A HUGE telescope instrument which will be used to create the most detailed 3D map of the universe ever made has aimed its 5,000 fibre-optic eyes at the night sky for the first time.

Researchers from Durham University are part of a select group of UK academics who are part of the international project to provide precise measurements of the universe’s expansion rate.

Known as the Dark Energy Spectroscopic Instrument (DESI), it has been attached to the four-metre Mayall Telescope at the Kitt Peak National Observatory in Arizona, in the US.

A team of researchers from Durham, led by Dr Luke Tyas, were involved in developing the fibre-optic system, which can split light to map their distance from Earth and gauge how much the universe expanded as this light travelled to Earth.

In ideal conditions DESI can cycle through a new set of 5,000 galaxies every 20 minutes.

DESI team member Professor Carlos Frenk, from Durham University, said: “The DESI project epitomises the best of modern science. It is designed to answer a fascinating question about the fundamental fabric of our universe: what is causing the cosmic expansion to speed up?

“It will collect 10 times more data on galaxies, quasars and stars in the Milky Way than humans have collected to date, stretching back to the early phases of our universe. Bringing together scientists from 13 countries, DESI shows how people from across the globe can come together to tackle key scientific questions.”

The installation of the instrument is almost complete and final testing has begun, with DESI capturing its first images of galaxies up to 11 billion light years away.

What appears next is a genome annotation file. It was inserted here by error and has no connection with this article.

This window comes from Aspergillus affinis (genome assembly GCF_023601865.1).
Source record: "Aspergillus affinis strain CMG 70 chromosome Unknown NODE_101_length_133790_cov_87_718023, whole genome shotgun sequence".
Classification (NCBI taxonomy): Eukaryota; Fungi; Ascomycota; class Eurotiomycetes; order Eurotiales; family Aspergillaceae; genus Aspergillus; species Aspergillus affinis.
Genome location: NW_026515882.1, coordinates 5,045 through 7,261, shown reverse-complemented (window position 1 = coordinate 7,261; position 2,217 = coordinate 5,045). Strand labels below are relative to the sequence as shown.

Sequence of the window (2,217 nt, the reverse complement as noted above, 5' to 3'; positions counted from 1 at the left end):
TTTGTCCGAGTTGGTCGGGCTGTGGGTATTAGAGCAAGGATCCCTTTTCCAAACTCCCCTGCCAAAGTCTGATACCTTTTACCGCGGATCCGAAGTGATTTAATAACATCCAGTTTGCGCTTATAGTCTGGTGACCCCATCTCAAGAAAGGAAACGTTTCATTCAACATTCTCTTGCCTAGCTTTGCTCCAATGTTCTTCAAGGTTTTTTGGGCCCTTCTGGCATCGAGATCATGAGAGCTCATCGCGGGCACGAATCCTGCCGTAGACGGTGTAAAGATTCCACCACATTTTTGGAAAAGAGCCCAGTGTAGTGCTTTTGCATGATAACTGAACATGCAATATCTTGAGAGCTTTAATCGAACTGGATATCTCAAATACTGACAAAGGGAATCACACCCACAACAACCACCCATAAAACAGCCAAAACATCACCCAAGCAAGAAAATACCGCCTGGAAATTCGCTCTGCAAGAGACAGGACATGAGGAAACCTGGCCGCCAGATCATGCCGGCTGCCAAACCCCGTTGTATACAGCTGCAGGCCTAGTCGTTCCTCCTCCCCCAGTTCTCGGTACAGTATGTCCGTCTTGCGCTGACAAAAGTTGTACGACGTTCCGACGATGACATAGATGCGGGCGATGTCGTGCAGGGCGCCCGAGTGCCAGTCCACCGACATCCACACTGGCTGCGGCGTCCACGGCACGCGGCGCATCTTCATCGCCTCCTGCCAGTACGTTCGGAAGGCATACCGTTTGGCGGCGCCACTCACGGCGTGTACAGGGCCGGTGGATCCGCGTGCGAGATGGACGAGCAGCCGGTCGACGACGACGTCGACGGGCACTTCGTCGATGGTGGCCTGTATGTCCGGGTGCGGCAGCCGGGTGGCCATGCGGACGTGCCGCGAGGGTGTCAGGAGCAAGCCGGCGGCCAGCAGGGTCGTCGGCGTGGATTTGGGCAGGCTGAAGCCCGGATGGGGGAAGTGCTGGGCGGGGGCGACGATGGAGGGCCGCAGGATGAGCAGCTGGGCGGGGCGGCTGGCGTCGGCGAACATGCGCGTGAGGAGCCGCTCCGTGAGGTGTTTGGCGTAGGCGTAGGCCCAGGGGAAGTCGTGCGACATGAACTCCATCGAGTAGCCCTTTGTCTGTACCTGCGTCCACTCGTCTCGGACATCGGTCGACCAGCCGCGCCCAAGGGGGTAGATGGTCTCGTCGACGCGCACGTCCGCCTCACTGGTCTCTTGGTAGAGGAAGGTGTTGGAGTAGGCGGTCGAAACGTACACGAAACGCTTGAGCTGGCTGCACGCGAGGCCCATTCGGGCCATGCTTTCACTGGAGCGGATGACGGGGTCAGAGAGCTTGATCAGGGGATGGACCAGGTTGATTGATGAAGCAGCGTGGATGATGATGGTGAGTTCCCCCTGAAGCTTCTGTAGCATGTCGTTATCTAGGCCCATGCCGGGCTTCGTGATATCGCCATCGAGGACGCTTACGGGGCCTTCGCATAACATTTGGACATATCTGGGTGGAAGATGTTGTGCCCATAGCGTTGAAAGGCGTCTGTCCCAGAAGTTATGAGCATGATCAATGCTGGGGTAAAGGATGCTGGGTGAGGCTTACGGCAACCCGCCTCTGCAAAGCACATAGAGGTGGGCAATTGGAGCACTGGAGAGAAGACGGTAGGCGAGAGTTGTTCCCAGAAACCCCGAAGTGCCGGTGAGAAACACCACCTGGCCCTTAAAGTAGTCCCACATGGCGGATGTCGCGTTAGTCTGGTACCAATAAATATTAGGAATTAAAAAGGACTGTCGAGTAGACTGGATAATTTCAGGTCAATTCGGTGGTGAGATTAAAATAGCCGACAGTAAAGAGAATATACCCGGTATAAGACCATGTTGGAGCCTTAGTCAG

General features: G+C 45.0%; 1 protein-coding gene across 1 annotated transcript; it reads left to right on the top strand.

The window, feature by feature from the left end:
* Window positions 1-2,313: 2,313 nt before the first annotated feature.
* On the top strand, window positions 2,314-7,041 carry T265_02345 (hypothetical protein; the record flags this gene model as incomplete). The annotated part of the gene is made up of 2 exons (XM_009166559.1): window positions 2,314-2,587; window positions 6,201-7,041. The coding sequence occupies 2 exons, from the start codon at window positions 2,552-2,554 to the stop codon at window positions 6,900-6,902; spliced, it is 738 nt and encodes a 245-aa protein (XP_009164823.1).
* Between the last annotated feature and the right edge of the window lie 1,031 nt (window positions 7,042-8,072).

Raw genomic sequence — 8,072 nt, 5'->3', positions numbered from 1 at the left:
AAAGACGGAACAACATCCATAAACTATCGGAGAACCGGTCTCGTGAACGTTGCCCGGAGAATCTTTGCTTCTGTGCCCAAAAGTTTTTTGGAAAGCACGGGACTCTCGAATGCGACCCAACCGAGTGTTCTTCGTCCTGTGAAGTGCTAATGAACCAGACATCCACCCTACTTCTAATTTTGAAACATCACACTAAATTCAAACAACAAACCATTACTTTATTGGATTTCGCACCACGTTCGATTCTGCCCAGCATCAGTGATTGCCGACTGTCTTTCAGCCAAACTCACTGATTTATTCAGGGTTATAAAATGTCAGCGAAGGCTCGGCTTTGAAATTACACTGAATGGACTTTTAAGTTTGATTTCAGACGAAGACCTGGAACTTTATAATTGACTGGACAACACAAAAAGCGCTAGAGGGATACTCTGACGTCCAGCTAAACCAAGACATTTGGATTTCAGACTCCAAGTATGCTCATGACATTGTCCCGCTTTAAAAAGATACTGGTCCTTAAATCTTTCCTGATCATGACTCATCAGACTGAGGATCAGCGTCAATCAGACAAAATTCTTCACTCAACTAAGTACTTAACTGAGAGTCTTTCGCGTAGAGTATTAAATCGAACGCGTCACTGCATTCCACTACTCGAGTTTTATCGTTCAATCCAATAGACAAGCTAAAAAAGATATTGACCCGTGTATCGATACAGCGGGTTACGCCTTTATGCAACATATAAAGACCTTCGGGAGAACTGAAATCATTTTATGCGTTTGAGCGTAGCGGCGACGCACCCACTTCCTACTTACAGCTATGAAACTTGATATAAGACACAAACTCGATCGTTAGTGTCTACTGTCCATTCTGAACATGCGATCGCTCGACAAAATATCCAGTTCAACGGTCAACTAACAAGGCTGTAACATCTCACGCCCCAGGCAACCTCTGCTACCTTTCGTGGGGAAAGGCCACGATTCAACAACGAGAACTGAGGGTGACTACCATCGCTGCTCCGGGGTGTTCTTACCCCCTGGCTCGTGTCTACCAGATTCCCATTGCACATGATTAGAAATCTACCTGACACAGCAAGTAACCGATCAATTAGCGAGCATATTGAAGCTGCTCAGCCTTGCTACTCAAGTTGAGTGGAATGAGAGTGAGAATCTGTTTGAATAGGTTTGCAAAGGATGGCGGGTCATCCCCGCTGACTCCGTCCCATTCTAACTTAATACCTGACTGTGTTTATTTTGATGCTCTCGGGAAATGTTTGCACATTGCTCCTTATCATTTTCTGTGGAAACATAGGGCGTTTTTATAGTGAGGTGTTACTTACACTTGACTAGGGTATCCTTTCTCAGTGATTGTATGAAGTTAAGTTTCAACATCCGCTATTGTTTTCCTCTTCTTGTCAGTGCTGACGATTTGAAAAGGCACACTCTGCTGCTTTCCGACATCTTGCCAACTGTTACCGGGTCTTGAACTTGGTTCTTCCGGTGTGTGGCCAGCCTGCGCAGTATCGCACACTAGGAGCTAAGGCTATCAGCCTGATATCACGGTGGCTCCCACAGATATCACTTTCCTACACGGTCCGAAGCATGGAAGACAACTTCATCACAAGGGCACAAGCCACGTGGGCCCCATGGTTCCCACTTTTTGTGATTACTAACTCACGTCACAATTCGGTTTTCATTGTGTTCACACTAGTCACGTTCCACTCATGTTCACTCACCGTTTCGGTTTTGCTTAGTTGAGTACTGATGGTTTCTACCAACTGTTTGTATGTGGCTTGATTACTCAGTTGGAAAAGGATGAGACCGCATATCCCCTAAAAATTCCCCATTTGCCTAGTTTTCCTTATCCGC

When formal observations begin in 2020, it will look back in time at the early universe to create the most detailed 3D map of the universe ever created.

The DESI collaboration has participation from nearly 500 researchers at 75 institutions in 13 countries, including UK contributors from Durham, Portsmouth, UCL, Edinburgh, St Andrews, Cambridge and Warwick.

The team in Durham, working with University College London (UCL), was given £2.4m to facilitate the development of DESI instrumentation development.

Professor Ofer Lahav from UCL, the chair of the DESI UK consortium of seven universities, said: “The ability of DESI to capture the spectra of 5,000 different galaxies simultaneously is about 10 times more than previously achieved.

“By looking back in time by up to about 11 billion years, DESI will expose secrets of the universe’s infancy and early development. This new information will help us better understand the physical processes driving the accelerating expansion of the universe, one of the key unsolved questions in physics. It will also teach us about the nature of dark matter, including finding the mass of the illusive neutrinos.”

The optical corrector, led by UCL, allows the 5,000 ‘eyes’ of fibre-optic cable to be arranged over eight square degrees. The design includes four large lenses and two smaller ones, which expand the telescope’s viewing window by about 16 times.